Shaping an organization starts with a long look in the mirror. No matter how much I want everyone to embrace an idea or philosophy, it takes inspiration for people to move to action. This inspiration will only come from the one they see and respect as a leader. If you, the leader, actually walks the walk then the example will be validated that your actions back up your vision. If you walk the walk with passion, your vision will take flight with purpose. When a group rallies around a purpose and can see the inspiration to action from a passionate leader, you cannot fail.
Leadership is a gift, given by those who follow, General Mark Welsh
Reinforcement of your vision will be necessary as well. Just because you give an impassioned speech to the troops doesn’t mean a week later they will remember what you said. Even when your walking the walk, don’t expect those around you to maintain the same enthusiasm without a dose of motivation on a regular basis. One thing to avoid in this tactic is motivation without any sight of movement. If your ideas aren’t getting traction, the followers will lose faith that what your selling is nothing more than just that, an idea. When traction occurs, highlight the action with more motivation. Don’t let the movement stall without an adjustment to create more traction.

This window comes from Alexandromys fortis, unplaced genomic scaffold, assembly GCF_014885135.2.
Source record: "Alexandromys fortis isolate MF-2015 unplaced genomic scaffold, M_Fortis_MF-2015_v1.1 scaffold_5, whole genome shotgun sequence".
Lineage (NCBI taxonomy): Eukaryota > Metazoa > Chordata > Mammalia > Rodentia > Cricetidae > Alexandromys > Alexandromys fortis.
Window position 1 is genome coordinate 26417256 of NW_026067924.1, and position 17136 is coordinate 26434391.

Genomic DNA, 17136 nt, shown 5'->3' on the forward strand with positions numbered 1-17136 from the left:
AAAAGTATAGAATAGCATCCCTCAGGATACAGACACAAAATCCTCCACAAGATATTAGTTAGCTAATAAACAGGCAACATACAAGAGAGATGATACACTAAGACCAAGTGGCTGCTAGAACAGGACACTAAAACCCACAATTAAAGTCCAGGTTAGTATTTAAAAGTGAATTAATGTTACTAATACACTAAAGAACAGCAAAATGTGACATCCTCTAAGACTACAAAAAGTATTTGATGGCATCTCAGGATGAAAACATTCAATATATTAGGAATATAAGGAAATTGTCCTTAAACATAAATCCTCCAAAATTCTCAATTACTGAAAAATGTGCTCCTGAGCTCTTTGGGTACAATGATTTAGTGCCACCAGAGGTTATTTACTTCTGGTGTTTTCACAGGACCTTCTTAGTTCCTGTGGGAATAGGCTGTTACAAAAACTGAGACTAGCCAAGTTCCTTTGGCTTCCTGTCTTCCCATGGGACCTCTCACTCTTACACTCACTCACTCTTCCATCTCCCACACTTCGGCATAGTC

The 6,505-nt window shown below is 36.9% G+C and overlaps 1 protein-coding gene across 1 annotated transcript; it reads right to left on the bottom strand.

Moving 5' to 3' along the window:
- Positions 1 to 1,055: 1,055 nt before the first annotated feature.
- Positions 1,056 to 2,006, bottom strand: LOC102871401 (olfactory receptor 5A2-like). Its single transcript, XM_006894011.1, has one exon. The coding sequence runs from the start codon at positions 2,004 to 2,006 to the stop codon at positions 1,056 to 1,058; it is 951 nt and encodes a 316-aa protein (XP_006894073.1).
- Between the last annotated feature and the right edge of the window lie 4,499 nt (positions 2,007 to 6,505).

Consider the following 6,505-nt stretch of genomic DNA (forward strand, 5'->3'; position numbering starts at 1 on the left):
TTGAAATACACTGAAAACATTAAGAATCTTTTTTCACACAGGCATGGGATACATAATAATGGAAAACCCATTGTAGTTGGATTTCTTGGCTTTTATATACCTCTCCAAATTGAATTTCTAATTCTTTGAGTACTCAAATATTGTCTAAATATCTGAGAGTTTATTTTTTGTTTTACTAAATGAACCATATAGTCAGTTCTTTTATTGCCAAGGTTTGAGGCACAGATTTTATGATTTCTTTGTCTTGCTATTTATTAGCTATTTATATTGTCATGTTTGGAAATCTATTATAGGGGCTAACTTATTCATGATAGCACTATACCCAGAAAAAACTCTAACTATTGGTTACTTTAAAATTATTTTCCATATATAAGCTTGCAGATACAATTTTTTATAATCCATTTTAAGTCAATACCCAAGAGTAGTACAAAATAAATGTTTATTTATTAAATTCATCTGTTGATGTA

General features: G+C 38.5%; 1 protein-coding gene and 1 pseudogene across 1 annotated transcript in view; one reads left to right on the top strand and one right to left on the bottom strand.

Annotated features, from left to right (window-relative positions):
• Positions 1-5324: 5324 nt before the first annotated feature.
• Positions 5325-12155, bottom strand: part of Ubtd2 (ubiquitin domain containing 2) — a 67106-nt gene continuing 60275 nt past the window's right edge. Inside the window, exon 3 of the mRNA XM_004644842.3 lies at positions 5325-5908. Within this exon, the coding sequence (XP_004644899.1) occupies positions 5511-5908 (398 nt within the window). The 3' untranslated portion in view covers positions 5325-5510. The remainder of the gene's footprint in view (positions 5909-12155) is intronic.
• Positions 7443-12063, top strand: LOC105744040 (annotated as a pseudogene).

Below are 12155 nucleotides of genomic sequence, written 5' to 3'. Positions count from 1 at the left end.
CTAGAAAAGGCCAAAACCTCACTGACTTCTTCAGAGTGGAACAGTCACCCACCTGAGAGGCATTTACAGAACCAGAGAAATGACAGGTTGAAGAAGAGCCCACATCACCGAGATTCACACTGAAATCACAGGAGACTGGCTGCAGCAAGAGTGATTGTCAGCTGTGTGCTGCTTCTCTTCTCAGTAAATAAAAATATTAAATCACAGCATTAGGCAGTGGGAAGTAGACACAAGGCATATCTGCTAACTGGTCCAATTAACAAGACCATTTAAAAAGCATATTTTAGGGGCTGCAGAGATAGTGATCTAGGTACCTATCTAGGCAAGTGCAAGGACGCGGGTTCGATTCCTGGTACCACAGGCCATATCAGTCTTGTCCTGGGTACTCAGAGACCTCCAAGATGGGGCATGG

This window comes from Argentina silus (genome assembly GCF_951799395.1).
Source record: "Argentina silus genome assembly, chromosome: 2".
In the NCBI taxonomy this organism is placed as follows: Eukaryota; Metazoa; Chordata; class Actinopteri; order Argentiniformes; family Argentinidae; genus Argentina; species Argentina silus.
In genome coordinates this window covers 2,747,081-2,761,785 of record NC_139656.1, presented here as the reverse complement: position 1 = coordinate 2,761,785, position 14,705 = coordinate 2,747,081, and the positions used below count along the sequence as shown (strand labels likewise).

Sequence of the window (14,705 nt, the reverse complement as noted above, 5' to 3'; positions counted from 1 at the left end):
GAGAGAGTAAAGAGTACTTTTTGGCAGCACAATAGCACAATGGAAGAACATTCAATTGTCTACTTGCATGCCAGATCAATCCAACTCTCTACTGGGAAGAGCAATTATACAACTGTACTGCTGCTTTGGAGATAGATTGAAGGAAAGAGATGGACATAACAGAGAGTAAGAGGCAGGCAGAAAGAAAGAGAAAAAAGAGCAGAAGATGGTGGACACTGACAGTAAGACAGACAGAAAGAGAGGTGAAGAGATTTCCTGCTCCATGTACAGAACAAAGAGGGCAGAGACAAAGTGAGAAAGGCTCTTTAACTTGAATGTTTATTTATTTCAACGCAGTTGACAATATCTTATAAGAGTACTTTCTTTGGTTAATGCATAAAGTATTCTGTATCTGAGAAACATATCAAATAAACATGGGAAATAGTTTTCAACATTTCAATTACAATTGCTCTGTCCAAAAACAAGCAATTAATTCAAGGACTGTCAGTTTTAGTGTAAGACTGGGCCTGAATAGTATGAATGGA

Give credit where credit is due, with those followers that actually make it happen. It doesn’t matter whose idea it was, it matters who put legs under it and birth the idea into action. Followers live for accomplishing goals inline with their purpose. Connect these two and you begin designing a culture. Followers want to accomplish more to take them down the road towards the destination of purpose.
There is a lot more to building a culture that embraces challenges that some fear as change. It all starts with who their leader is and what he/she looks like to the masses. An organization can sniff out insincerity a mile away. You cannot fake your passion and example of leadership. You can try it. Once.
We all make mistakes along the way. How you handle the mistakes will also define who you are in their eyes. Be humble, honest and open about your actions. If you stumble, make sure it’s with grace. Never compromise your ethics. Stand up in front of the group and own any failures or mistakes that come from honest effort. Mistakes and failures can actually reinforce your respect as a leader depending on how you handle them. Honesty maintains trust in that others see who you profess to be, the leader. We are not always right, but we try.
I have not failed. I’ve just found 10000 ways that won’t work. ~Thomas Edison
Parting shot; Leadership is how to be, not how to do… Frances Hesselbein